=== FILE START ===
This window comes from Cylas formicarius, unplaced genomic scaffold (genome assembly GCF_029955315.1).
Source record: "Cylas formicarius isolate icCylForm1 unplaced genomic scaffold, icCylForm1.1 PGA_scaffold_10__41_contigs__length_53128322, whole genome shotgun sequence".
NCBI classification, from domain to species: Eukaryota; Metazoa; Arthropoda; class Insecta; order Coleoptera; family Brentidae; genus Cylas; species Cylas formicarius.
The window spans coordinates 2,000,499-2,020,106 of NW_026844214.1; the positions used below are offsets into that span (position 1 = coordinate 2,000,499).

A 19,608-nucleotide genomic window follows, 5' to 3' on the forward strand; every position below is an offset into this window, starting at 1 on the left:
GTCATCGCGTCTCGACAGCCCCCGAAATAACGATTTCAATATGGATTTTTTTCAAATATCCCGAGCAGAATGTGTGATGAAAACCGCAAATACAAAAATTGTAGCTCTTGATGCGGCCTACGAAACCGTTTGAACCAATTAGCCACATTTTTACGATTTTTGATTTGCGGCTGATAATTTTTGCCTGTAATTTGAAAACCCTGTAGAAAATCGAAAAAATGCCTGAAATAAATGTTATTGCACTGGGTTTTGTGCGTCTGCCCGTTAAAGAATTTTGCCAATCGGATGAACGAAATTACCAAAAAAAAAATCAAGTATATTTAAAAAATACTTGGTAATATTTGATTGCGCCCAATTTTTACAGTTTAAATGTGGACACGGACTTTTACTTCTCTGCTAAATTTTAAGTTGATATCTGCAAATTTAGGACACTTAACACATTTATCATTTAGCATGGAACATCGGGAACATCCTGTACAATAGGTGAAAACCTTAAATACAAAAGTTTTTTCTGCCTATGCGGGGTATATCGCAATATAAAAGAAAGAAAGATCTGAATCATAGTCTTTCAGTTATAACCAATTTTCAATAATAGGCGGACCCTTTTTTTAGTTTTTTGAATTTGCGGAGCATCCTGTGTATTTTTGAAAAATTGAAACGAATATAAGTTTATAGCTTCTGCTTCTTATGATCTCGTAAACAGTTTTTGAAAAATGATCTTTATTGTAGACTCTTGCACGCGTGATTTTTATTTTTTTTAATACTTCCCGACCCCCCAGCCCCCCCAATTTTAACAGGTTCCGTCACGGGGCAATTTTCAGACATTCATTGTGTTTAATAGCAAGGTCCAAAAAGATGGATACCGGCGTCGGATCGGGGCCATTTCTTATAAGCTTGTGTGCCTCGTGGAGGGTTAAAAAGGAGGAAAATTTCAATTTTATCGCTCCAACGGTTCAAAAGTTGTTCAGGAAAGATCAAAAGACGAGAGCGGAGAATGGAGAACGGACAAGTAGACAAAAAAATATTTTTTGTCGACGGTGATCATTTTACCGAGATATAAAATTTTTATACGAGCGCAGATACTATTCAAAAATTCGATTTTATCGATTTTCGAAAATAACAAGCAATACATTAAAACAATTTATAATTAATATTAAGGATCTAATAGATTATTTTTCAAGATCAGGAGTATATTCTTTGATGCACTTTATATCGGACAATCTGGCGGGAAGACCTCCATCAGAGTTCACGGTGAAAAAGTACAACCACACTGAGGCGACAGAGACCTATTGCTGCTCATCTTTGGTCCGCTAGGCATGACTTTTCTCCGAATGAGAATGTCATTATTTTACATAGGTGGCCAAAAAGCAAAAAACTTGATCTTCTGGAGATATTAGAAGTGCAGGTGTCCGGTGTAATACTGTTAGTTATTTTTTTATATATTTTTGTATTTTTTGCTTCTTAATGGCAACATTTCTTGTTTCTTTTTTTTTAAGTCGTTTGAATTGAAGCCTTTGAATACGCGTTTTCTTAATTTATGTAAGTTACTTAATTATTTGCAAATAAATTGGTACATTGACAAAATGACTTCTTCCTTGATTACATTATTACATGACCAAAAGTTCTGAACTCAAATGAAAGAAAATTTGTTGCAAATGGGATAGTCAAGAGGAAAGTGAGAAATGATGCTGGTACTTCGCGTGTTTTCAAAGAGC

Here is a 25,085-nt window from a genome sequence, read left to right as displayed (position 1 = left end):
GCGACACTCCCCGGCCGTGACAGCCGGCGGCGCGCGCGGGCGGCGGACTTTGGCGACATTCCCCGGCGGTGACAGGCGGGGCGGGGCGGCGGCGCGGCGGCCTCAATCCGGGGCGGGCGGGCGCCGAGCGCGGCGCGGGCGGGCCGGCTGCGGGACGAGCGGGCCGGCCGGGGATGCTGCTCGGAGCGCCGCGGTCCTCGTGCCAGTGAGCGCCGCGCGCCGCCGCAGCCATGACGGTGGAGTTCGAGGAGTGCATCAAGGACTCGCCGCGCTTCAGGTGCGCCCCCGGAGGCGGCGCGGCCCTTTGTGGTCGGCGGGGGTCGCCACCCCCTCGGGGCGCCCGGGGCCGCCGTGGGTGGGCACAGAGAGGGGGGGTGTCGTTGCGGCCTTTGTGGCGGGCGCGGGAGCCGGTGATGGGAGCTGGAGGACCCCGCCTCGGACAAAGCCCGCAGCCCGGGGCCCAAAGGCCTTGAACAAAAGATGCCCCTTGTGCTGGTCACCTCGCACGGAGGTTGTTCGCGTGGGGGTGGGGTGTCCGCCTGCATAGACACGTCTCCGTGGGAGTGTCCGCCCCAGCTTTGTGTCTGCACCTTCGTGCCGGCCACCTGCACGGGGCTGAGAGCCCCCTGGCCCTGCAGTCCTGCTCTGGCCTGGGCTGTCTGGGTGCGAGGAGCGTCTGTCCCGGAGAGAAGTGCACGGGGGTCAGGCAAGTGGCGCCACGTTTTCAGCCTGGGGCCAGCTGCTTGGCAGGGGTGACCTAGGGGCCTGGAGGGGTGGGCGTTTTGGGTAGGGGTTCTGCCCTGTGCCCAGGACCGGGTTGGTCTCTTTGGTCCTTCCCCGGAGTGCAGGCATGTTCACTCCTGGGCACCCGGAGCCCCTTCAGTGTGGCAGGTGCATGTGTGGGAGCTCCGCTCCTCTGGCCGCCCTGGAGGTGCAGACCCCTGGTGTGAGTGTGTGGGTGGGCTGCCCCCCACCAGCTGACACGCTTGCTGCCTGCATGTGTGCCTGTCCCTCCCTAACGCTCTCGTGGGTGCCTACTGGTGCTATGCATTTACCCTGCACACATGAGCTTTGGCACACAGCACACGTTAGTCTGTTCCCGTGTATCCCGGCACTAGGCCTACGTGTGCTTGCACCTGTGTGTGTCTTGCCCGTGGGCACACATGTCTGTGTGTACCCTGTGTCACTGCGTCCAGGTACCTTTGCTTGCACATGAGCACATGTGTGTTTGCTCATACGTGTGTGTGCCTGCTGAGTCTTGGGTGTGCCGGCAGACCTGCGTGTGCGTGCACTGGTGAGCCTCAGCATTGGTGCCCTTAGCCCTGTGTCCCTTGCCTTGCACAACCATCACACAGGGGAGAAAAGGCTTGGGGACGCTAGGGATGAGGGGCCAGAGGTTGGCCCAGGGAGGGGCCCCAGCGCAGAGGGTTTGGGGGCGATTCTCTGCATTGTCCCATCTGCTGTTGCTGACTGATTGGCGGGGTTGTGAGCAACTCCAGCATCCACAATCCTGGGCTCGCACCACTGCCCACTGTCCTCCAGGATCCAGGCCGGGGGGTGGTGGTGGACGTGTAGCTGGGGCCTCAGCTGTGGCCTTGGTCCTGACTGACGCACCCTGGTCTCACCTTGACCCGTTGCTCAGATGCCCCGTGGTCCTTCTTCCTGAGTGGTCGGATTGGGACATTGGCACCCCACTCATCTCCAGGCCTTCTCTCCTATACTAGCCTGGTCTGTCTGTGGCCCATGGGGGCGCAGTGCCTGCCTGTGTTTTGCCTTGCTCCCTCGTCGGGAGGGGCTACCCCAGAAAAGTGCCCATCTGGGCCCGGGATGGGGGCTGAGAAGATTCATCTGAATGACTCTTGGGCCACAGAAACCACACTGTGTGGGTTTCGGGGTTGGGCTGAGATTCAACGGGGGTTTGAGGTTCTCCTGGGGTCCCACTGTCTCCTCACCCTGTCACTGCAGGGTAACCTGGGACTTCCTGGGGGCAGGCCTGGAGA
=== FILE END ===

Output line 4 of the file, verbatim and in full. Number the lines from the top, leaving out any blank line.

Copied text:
The window spans coordinates 2,000,499-2,020,106 of NW_026844214.1; the positions used below are offsets into that span (position 1 = coordinate 2,000,499).